Residents and visitors had the opportunity to explore the islands’ beautiful night skies last week when an astronomer re-visited St Mary’s to help officially launch five newly-designated Dark Sky Discovery Sites on Scilly.
Fellow of the Royal Astronomical Society Simon Ould had been invited to visit by the Isles of Scilly Area of Outstanding Natural Beauty Assistant Rebecca Steggles and the Council’s Childcare and Youth Officer Helen McGuinness as part of ongoing work to inspire children with their understanding of the natural environment.
On the evening of Monday 29th October, Mr Ould gave a talk at Carn Thomas describing each of the five Dark Sky Discovery Sites (one on each of the five islands) and why Scilly’s night skies are some of the darkest to be found anywhere in the British Isles. The five Dark Sky Discovery Sites had only been approved by the national co-ordinating body less than two weeks before, so it was all very hot off the press!
Following the talk, some two dozen people joined Mr Ould at the Garrison Playing Field, one of the designated sites, to enjoy a successful guided stargazing walk, during which the group were able to see all four of Jupiter’s largest moons, the beautiful Pleiades star cluster, many different constellations and even the distant Andromeda Galaxy, more than 2 million light years away!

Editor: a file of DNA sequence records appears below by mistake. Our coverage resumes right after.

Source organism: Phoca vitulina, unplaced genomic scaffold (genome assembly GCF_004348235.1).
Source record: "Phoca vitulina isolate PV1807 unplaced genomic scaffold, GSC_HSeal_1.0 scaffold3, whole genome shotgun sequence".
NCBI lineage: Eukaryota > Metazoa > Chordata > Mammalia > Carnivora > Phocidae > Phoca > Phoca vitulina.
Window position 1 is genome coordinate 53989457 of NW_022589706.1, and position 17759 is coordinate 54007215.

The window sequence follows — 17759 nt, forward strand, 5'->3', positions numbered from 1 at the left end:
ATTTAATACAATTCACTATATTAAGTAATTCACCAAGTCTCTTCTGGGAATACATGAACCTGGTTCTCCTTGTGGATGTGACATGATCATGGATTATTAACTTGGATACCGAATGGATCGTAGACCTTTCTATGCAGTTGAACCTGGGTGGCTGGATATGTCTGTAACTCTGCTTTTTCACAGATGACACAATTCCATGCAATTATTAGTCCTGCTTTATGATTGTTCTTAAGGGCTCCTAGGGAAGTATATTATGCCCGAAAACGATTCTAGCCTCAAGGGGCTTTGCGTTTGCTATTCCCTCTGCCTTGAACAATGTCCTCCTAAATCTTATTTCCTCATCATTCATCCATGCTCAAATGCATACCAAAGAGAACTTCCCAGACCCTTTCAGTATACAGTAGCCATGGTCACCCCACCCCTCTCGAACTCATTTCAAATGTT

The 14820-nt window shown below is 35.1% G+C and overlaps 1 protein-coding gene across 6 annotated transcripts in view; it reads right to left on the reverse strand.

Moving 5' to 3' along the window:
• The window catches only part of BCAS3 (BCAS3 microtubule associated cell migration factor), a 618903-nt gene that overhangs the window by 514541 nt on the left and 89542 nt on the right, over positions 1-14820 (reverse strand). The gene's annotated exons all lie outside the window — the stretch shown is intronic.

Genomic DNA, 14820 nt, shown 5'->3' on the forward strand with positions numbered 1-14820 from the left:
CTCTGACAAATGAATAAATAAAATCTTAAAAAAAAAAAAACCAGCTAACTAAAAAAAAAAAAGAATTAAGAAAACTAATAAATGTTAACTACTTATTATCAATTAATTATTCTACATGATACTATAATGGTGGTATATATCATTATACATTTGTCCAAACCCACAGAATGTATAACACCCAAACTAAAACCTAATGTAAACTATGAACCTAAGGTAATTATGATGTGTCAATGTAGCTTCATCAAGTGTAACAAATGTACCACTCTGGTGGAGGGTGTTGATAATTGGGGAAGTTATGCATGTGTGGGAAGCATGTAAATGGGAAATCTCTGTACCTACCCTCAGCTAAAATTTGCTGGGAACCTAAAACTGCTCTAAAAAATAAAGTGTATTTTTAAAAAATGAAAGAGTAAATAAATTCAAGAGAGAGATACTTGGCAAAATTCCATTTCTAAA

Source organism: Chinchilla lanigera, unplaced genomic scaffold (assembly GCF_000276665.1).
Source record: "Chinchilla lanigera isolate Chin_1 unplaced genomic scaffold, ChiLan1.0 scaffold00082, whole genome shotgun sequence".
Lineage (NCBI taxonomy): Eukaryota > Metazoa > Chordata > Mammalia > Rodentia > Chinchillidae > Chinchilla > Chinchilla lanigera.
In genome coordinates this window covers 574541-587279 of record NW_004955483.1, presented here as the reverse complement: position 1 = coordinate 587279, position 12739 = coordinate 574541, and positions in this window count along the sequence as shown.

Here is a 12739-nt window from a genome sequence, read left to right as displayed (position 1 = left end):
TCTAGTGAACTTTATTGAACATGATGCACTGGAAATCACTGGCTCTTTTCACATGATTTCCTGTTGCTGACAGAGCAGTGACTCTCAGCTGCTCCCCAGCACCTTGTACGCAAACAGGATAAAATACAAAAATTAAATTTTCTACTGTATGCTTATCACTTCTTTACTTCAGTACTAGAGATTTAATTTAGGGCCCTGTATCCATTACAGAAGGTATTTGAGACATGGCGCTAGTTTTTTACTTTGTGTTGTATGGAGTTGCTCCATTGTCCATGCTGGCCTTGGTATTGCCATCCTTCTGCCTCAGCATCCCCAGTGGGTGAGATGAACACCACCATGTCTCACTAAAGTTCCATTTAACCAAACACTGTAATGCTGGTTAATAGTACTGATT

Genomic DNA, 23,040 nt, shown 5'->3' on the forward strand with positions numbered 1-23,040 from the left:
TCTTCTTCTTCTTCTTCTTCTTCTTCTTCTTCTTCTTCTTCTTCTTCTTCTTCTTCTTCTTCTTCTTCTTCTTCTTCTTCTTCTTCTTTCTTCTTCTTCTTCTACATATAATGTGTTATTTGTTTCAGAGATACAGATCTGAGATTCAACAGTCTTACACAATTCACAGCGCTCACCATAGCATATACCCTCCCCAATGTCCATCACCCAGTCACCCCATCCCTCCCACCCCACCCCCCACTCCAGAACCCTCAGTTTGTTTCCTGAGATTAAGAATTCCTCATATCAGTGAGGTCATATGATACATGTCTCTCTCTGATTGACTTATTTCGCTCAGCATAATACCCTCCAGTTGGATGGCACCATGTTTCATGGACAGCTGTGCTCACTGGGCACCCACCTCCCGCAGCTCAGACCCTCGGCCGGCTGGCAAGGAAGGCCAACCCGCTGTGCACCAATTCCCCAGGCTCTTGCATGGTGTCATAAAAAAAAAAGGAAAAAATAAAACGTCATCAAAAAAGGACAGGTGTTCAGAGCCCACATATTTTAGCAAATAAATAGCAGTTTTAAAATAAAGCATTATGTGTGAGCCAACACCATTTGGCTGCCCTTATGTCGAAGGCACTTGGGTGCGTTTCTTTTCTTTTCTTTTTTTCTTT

Over the course of the following two days, nearly 200 children and adults aged from 6 months to more than 80 years visited Carn Thomas Children’s Centre Hall and were able to experience first hand the wonders of the Space Odyssey planetarium. When inside the dome they were taken on a guided tour of the solar system and beyond. Young and old alike were enthralled by their experiences in the dome.
One local resident, Linda from the U3A Astronomy group commented, “A rare treat. Brilliant effects – and so informative.”
A local youngster added, “It was awesome inside the dome, I felt like I was floating in space.”
Mr Ould later said, “It was fantastic to be invited back to the Isles of Scilly five years after I last brought my dome to St Mary’s. To be asked to help launch the islands’ Dark Sky Discovery Sites was a privilege and it was particularly pleasing that the skies cleared so well for our guided stargazing walk on Monday evening.
“The dark skies of Scilly are, indeed, very special and I hope the fact they’ve been nationally recognised as being so good will encourage more locals to get outside and go stargazing and give visitors even more reason to come to these fabulous islands. I really appreciate all the effort that went into organising my visit and I look forward to returning again in the future“.